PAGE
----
by Vaia Touna
This is part of a new series where scholars reflect on something they’ve learned from the influential work of Jonathan Z. Smith, who died on December 30, 2017. For other posts in the series see here.
It is really difficult to choose just one thing that I’ve learned from Jonathan Z. Smith, though I have learned from him that “less is more,” for example when one is putting together a syllabus for one’s own course. But let me start from some beginning.
I don’t really remember when I first encountered J.Z. Smith’s writings, likely sometime during my Master’s degree, but I do remember vividly when it was suggested to read his book Imagining Religion (1982)—which I got a hold of in May of 2008—with the advice “do not get lost in the details of his descriptions but look for the moves he makes.” At the time, given my training (specializing in classical Greek history, religion, literature, etc.), I’m not sure I understood what that even meant. How could I possibly pay attention to something other than his rich knowledge of the examples he was writing about, his insightful, rigorous, and articulate descriptions and analysis? In retrospect, though, that was the best advice I received, so I would like to pass it on. Because I think it is exactly those moves that are more important in J.Z. Smith’s writings, even more important than the examples he sets one’s hand to, and therefore the thing that he taught me most.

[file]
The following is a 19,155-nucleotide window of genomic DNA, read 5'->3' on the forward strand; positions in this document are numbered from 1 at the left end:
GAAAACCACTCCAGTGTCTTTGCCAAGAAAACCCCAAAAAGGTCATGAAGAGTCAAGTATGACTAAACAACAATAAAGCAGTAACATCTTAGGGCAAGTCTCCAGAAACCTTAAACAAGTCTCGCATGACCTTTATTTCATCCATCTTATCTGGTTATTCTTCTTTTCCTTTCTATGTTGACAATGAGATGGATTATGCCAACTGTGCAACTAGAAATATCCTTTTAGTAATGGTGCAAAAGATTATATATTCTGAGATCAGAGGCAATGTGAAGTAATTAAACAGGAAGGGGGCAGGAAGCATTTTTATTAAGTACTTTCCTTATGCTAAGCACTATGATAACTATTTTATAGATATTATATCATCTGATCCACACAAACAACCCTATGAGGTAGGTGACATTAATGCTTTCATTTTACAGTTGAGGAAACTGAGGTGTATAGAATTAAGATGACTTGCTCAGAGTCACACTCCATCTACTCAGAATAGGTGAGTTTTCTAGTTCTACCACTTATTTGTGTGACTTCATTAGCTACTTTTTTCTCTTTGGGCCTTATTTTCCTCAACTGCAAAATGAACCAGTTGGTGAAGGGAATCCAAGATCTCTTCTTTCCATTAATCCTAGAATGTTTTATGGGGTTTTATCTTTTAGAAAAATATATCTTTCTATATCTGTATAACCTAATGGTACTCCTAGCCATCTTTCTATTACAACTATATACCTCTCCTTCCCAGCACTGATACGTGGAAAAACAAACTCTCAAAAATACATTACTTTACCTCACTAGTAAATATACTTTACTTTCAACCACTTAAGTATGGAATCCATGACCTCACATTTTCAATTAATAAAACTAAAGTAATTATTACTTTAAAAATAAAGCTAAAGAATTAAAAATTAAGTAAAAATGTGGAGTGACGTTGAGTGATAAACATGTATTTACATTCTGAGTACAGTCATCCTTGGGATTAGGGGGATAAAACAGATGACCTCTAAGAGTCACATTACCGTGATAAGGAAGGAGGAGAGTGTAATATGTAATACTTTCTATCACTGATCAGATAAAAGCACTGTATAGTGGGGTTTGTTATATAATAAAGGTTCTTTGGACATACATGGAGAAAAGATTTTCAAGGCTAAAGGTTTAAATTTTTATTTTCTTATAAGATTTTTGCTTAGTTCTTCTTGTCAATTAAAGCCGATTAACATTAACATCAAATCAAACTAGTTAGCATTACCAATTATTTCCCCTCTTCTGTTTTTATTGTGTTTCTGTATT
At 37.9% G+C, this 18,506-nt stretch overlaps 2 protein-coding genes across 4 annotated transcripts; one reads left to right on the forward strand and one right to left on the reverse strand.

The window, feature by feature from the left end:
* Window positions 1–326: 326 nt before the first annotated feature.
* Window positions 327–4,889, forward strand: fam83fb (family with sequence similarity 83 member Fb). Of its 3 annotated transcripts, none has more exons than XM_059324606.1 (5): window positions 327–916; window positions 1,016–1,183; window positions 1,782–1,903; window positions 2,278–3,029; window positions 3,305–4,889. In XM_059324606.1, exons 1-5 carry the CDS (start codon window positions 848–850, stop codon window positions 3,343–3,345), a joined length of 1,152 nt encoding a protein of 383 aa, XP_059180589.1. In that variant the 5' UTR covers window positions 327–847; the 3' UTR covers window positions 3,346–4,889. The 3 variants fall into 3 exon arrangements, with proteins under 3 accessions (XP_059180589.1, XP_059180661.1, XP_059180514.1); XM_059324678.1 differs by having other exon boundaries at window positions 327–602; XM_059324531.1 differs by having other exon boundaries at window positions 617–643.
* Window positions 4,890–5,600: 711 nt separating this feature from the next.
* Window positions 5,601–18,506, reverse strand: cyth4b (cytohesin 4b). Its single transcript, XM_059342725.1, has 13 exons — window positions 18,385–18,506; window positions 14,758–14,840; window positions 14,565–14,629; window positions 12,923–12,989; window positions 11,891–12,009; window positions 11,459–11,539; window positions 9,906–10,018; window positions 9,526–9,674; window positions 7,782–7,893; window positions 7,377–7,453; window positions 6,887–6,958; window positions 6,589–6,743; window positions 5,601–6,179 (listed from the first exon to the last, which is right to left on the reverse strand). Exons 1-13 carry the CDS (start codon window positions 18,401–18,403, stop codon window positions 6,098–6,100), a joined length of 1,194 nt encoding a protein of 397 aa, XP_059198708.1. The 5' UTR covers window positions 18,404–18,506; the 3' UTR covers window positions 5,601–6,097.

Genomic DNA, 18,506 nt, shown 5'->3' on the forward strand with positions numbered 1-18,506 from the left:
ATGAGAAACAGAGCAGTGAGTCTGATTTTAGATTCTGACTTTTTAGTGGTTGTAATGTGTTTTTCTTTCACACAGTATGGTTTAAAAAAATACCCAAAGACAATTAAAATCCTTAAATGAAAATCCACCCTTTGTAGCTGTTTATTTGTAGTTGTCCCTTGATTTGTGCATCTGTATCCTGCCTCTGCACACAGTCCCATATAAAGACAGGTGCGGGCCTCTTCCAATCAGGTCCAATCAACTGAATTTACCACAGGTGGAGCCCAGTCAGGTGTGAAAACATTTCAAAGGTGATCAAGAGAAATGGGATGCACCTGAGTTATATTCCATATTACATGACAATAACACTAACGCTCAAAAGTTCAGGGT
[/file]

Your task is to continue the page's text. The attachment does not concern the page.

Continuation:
I’m not sure I’ve written a paper without quoting J.Z. Smith or without going back and reading and consulting the two books that became part of my own intellectual canon. Imagining Religion (1982) and Drudgery Divine (1990). Both copies of these books are filled with highlights, my margin notes, and arrows that marked something as NB (i.e., Nota Bene [take special notice]), and so, with his moves in mind, I would like to share some of those NB quotes.